Josh and his wife were my favorite characters. Was it difficult writing such an in depth relationship? Were you able to achieve everything you wanted with these characters?
What I wanted most from my protagonists was for them to be ordinary. Tarbabies is a story about what happens when the monsters come to your front door. I wanted my heroes to be people of modest ambitions and corresponding resources. They would not be battling their demons with an arsenal of weapons or years of Special Forces training. They would be limited to the same skills and means that a typical reader might possess. But there still had to be a reason why Josh and Libby can survive while their neighbors succumb to the monsters. I wanted this to be their ability to rely upon each other. There is nothing extraordinary about Josh and Libby’s relationship, but they are devoted to one another, and they know each other well. In a world where every mistake can be your last, this trust and familiarity allows our heroes to share the burden of survival, and gives each of them their opportunities to shine. Though this first book is a complete story, one of these two characters undergoes a significant, substantive change in the course of the novel. The full ramifications of this change are explored further in the third book in the series, and without giving much away, I can say that it represents the greatest test of Josh and Libby’s devotion to each other.
The tarbabies are slow moving, but the tension was expertly crafted in the novel. What was your approach to writing the interactions between people and the tarbabies?
I tried to strike a balance between the Tarbabies being equally repulsive and alluring. They may be shambling bags of ooze, but they are also Something New, and human beings have always been fascinated by novelty. This is why, when the very first monster arrives in Otterkill, Josh discovers one of the neighborhood children literally poking it with a stick. But it’s not just the novelty of the situation that captivates the residents of Otterkill. There is also the knowledge that these creatures used to be us. Every monster wandering Ichabod Lane used to be a neighbor, or a family member. This can only amplify the urge to understand what is happening to them, as it is ultimately what might happen to each of us. There is one final, more insidious reason for the Tarbabies’ appeal, and it’s one that actually occurred to me when I was watching the Twilight movies. In that series, vampires are immortal, super-powered, rich, beautiful, walk about freely in the daylight, and can survive without drinking human blood. In a world where there’s no downside to being a vampire, I thought, why wouldn’t everyone want to be one? It’s not an idea that translates naturally to oozing, amorphous abominations, but the more I played with it, the more I liked the idea of people lining up for their chance to become monsters.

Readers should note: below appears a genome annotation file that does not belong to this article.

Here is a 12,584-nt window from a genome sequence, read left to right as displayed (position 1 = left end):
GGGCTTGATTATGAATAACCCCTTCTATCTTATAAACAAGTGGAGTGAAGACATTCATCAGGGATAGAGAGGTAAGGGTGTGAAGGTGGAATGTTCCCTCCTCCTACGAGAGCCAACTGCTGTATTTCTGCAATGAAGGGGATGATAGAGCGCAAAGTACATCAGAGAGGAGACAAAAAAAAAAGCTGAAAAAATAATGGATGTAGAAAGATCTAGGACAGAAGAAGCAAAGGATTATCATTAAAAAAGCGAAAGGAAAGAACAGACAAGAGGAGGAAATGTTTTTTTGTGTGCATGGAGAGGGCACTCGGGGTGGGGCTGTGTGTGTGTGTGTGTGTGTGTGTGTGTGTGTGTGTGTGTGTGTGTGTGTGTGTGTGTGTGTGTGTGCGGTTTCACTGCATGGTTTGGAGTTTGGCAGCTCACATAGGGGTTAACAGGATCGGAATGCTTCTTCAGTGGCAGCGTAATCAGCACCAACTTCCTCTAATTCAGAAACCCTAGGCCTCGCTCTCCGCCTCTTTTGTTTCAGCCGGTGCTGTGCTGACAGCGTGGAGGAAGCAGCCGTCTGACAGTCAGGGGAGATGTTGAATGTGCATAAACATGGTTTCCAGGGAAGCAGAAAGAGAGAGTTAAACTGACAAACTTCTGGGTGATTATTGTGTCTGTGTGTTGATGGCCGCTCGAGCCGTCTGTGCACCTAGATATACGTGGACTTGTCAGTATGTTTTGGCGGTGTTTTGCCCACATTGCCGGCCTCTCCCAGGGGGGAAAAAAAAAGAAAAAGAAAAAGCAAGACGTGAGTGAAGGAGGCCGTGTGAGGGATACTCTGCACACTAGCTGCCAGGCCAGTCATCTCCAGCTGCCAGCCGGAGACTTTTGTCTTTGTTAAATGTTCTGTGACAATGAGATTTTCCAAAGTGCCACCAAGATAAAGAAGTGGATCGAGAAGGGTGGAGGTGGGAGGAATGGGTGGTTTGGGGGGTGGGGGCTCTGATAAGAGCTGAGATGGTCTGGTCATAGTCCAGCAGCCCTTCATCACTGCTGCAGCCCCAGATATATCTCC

This is book one of the Tarbabies series. Where does the story go through the next two book in the series and where do you see it going in the future?
The good news is, if you enjoy Book 1, you don’t have to wait for more. Books 2 and 3 in the series are available now. Tarbabies Book 2: The Siege at Friendly Haven follows the residents of the Friendly Haven Assisted Living Facility, whom we first met in Book 1. As the last remaining invalids and geriatrics struggle to keep a horde of monsters from oozing into their home, they come to realize that no one in the outside world will be riding to their rescue. Instead, their last hope of escape may come in the form of a 300 pound octogenarian and her beloved personal mobility scooter. In Book 3, we meet up with Josh and Libby once again. In Tarbabies Book 3: The Honey Pot of Defiance, the plague has spread over most of the North American continent. We follow our heroes as they push westward in an attempt to reach the safe haven that is rumored to lie beyond the Rocky Mountains. In the desolate oil fields of northwestern Ohio, they discover the origins of the tarbabies, and witness the next stage in their evolution. Beyond these two books, I have ideas for two more installments in the series. These will further the developments revealed in Book 3, and follow the spread of the tarbaby plague as it becomes a global threat.
That thing on the porch won’t go away. I called the police, but I don’t think they’re coming. They’ve got their hands full with the Manhattan quarantine, so they can’t waste their time on a nothing little town like Otterkill. That means it’s up to me and the neighbors, and there are fewer of us every day. Fewer of us, and more of them. Every person we lose is one more monster to deal with. The Spiller family, the folks from the Retirement Center, even the Mathises’ Rottweiler are now stalking the streets, waiting for someone to get too close. A single touch is all it takes. I don’t know which of my neighbors became the thing on the porch, and I suppose it doesn’t matter. I’ve got to get out of here, but the Tarbabies are already showing up in Albany, and Philadelphia, and Pittsburgh. There’s nowhere left to run, and there’s no point in hiding. Not when the shadows themselves are after you.
Posted in Interviews